Getting enough work to bring the new AAR Aircraft Services maintenance base in Duluth up to full capacity isn’t the problem.
Finding the 225 to 250 skilled workers that will be needed to staff four lines and bring it to full production is the challenge.
Since Illinois-based AAR began operations at the former Northwest Airlines maintenance base in November, it has hired 120 people, said Danny Martinez, the company’s vice president of technical services.
“They’re all working,” Martinez said. “But we need more.”
Next week, the second production line doing heavy maintenance on Air Canada Airbus jets will start up, he said.
But they need 40 more aircraft mechanics to do it.
Until they make those hires, AAR will fill the gap by bringing in mechanics from some of its other maintenance, repair and overhaul bases in Oklahoma City, Indianapolis, Miami and Hot Springs, Ark.
“We’re hiring every day,” Timothy Romenesko, AAR’s president and chief operating officer, said during a visit to Duluth last week. “By the time the second line is fully ramped, we will have the work force intact.”
But hiring even more certified airplane mechanics for the scheduled third line startup this spring is another matter.
“We’re not panicking,” Romenesko said. “We think we will identify the people and bring them in. But the sooner the better. The more people we have, the more work we can produce.”
When it was hiring in October, AAR officials said jobs at the base would pay $30,000 to $80,000 a year.
Finding qualified aircraft mechanics is a problem AAR has faced elsewhere after it has tapped the local work force for skilled avionics workers. AAR is a leading provider of aircraft maintenance service to airlines.
“It’s a constant battle across all our facilities,” Romenesko said.
Of the first 100 hired at the Duluth base, 60 to 65 had worked there when it was the Northwest Airlines maintenance base, or they had some connection to it, Martinez said.
When the base closed in 2005, it put hundreds out of work. So there probably are more experienced aircraft mechanics out there.
“We heard from some who want to make sure we’re here to stay,” Romenesko said. “We are.”
To fill those openings, AAR has expanded its recruiting efforts to the Twin Cities and the rest of the state. A job fair last week in Bloomington generated some good candidates, Martinez said. AAR also is working with local workforce agencies and is partnering with and hiring from Northland Community & Technical College in Thief River Falls, which offers specialized aviation maintenance training, said Chris Mason, an AAR media liaison.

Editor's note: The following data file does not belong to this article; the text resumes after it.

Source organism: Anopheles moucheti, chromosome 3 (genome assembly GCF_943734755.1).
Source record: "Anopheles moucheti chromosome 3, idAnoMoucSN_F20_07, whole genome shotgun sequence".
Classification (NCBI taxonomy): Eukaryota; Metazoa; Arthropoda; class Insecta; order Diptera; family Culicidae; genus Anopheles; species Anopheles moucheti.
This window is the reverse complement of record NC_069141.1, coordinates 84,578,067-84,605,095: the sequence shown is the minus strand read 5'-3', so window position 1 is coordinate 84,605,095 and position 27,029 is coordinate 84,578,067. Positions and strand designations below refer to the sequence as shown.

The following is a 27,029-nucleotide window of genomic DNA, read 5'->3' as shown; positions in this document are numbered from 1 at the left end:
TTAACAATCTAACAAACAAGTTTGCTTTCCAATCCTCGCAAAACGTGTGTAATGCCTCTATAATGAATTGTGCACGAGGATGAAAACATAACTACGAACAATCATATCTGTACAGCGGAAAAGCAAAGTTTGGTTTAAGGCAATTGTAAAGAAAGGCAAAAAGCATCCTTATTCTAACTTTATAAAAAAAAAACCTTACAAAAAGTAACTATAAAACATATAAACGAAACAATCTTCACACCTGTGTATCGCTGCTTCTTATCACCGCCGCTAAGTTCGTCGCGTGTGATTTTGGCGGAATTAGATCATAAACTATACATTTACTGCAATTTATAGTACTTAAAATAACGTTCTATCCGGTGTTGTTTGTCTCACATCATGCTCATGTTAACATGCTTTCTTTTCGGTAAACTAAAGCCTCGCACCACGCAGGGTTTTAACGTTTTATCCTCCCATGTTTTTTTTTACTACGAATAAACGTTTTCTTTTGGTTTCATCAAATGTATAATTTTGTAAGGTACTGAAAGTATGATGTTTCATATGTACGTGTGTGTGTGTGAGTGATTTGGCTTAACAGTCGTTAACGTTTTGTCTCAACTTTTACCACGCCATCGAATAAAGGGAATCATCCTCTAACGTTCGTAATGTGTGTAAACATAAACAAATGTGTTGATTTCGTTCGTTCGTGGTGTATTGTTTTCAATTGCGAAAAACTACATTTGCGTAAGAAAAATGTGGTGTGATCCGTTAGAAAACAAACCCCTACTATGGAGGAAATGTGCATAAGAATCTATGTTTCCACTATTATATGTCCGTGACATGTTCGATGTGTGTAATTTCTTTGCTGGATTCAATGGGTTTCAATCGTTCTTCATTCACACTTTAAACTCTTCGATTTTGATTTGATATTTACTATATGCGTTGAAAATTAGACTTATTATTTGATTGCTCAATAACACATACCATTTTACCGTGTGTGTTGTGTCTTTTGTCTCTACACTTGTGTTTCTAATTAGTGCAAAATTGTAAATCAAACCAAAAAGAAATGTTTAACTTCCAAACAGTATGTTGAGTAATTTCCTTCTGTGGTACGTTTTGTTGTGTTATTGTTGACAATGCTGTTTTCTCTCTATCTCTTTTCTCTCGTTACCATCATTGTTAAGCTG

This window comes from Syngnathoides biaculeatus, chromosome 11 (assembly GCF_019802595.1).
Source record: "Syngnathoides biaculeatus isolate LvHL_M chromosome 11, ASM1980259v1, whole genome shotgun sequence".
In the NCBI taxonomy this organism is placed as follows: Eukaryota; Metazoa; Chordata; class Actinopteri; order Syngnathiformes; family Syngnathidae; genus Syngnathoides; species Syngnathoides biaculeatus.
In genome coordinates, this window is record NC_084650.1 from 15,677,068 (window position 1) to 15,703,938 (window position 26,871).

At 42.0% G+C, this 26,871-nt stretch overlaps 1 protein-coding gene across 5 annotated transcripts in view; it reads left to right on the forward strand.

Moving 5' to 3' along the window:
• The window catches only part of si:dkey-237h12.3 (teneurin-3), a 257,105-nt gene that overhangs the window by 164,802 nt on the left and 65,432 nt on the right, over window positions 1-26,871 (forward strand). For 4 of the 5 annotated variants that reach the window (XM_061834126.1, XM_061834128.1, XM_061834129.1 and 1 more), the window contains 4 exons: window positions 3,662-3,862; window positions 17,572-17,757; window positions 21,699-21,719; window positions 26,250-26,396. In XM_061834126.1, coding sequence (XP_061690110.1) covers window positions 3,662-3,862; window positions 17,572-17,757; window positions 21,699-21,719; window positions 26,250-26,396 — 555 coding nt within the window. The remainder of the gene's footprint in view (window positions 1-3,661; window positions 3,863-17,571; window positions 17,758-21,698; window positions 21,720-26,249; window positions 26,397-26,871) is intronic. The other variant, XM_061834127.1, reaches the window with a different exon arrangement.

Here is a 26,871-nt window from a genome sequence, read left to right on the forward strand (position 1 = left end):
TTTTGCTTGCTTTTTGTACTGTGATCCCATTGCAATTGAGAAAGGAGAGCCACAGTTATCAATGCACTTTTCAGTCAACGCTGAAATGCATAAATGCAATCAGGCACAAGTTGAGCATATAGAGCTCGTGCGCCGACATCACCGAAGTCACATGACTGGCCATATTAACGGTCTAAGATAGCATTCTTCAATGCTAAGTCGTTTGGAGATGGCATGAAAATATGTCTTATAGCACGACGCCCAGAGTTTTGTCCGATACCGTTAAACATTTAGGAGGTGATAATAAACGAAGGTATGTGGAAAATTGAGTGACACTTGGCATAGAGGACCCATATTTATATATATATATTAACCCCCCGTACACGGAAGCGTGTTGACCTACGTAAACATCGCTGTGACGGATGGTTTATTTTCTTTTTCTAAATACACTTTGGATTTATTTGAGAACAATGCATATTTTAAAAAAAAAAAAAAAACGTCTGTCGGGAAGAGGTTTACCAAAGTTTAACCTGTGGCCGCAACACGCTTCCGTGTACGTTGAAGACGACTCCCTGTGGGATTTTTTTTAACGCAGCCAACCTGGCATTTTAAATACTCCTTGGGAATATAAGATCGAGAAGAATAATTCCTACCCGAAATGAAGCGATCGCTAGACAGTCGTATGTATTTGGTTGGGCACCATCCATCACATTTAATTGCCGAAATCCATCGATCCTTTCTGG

The key qualification is airframe and power-plant certification.
“If they have an A&P license, they should call us,” Romenesko said. “We have a job for them.”
In its five-year contract with Air Canada, AAR is to provide airframe maintenance services at the Duluth base to Air Canada’s fleet of 89 Airbus A320-series jets. Crews on each line perform heavy maintenance checks on one plane at a time, a job that can take 15 to 45 days. It’s enough work to bring the base to full production, as long as there is the staff to do it.
AAR wants to fill any gaps in the Air Canada service schedule with short-term servicing of other carrier planes. That happened for the first time last week with a Sun Country Airlines plane, Martinez said.
“They had a need, we had an opening,” he said.
In time, AAR could expand by using the 188,000-square-foot facility’s back shops to service more planes, Romenesko said.
“But right now, our primary focus is on our core customer, not expanding,” he said, referring to Air Canada.
Romenesko was in Duluth last week to give the keynote address at the annual meeting of Area Partnership for Economic Expansion, a business development group that helped bring AAR to Duluth.
“We’re excited about the opportunities in Duluth,” Romenesko told the 80 people gathered at the Kitchi Gammi Club on Thursday. “We’re off to a really good start.”
Citing an economic impact study AAR had done, he said AAR’s Duluth facility will generate an estimated $47 million annually in economic impact in the state. And it will pay more than $2.5 million a year in state and local taxes as well as create up to 250 good-paying jobs.